If there’s a dominant force in the Colorado River Basin these days, it’s the Walton Family Foundation, flush with close to $5 billion to give away.
Run by the heirs of Walmart founder Sam Walton, the foundation donates $25 million a year to nonprofits concerned about the Colorado River. It’s clear the foundation cares deeply about the river in this time of excruciating drought, and some of its money goes to river restoration or more efficient irrigation.
Yet its main interest is promoting “demand management,” the water marketing scheme that seeks to add 500,000 acre-feet of water to declining Lake Powell by paying rural farmers to temporarily stop irrigating.
In November 2020, that focused involvement paid off. The Colorado Water Conservation Board boosted demand management into a “step two work plan,” moving the concept closer toward policy in the state, which leads the Upper Basin states of New Mexico, Wyoming and Utah in drought-management planning.
But is this approach, which verges on turning water into a commodity, good for the Colorado River? And was the public debate sufficient for policy about a water source that’s vital to 40 million people?
Without doubt, the foundation has supported the region’s nonprofits. During the last four years, more than 60 Colorado River philanthropic organizations received between $5,000 and $2.9 million each, with seven organizations including the Environmental Defense Fund (EDF), The Nature Conservancy, and Western Resource Advocates each receiving $1 million or more in 2019 alone. A good share of the Walton Foundation’s $25 million in annual donations also went toward testing demand management on numerous creeks and tributaries in the Upper Basin states of Colorado, New Mexico and Wyoming.
The Walton Foundation also paid EDF millions to carry out crucial aspects of a $29 million pilot program for demand management in the Lower Basin states of Nevada, California and Arizona.
The Walton Foundation also funds media to do stories about the Colorado River.
What’s troubling is that some of the stories produced omit the Walton Foundation’s role in advocating for demand management.
Because the foundation’s reach is so extensive, few of its critics are willing to speak publicly. They charge that the Walton Family Foundation doesn’t just have a seat at the table; it sets the table. Lately, though, some “water buffaloes” seem skittish about a policy that leads to water speculation, which raises the question: Are the critics of demand management gaining traction?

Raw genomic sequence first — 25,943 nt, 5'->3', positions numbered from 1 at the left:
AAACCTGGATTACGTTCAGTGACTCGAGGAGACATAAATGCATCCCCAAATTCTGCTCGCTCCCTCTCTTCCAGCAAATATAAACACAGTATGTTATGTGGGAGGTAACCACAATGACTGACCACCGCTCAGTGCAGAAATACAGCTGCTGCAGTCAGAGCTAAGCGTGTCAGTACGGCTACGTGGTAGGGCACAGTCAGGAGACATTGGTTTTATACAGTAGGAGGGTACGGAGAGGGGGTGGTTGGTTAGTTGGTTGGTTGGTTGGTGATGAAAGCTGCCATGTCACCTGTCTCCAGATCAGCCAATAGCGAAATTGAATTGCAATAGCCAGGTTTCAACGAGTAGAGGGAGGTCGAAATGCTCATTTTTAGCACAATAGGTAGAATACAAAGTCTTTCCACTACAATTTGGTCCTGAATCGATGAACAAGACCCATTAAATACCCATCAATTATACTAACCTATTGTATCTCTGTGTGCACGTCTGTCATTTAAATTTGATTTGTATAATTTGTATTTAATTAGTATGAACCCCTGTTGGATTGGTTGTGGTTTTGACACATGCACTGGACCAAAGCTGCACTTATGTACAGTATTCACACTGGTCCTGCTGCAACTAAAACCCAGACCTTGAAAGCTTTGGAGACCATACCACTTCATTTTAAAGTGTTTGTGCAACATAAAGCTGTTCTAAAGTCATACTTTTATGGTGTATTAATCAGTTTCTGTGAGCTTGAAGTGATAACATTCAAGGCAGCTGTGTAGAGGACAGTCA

Dan Beard, former chief of the Bureau of Reclamation under President Clinton, hopes so.
“They (Walton Family Foundation) think they’ve found the solution,” he said. “The way they’ve done that is to get all the nonprofits on their side. I think that’s a horrible result, especially for the environmental community. We need to sow the seeds of intellectual curiosity. If you’ve come to a conclusion and you don’t deviate from that, you’re nothing more than an intellectual dictator.”
Then there’s the impact of Walton Foundation money on media nonprofits.
Brent Gardner-Smith runs Aspen Journalism, a nonprofit news organization that has received $100,000 annually for three years from the Walton Family Foundation (WFF) and $100,000 annually for three years from the Catena Foundation, a foundation run by Sam R. Walton (the third “Sam Walton,” he si grandson of the Walmart founder). Public radio station KUNC, a station serving northern Colorado, has received three years of similar funding from the WFF for its “water desk.”
In May 2020, the two nonprofits collaborated in a story exploring the investment group Water Asset Management (WAM). While not specifically using the phrase “buy and dry,” the story caused anxiety about water speculators coming into Mesa County, Colorado.
The story did not point out that a Walton-funded nonprofit, the Nature Conservancy, had an ongoing demand management study – exactly where and when WAM was buying land.
Colorado College journalism instructor Corey Hutchins said he was surprised to hear the size of some of the funding KUNC and Aspen Journalism received.
“That sounds like a big Colorado water story in itself,” he said. “You might also worry about (the risk of media outlets’) self-censorship.”
A story by Politico, a for-profit news conglomerate, is illustrative. In 2018, Politico received a $200,000 grant from the Walton Foundation for special projects. In December, Politico ran a feature on the drought-stricken Colorado River that quoted the Walton foundation’s head of Colorado River philanthropy, Ted Kowalski. Yet the foundation’s involvement in river policy wasn’t mentioned, nor was Politico’s previous funding from the Walton foundation noted.
A recent New York Times article on water speculation in the Colorado River Basin also omitted the Walton influence.
Joel Dyer, former editor for Boulder Weekly, who wrote a critical Walton piece, sees the issue of transparency this way: “They’ve (the Walton Family Foundation) spread their money so much they’ve diluted anyone who could push back. The big stories, the big ideas, who’s going to look into that?”
Dave Marston is the publisher of Writers on the Range, writersontherange.org, a nonprofit dedicated to spurring lively conversation about the West.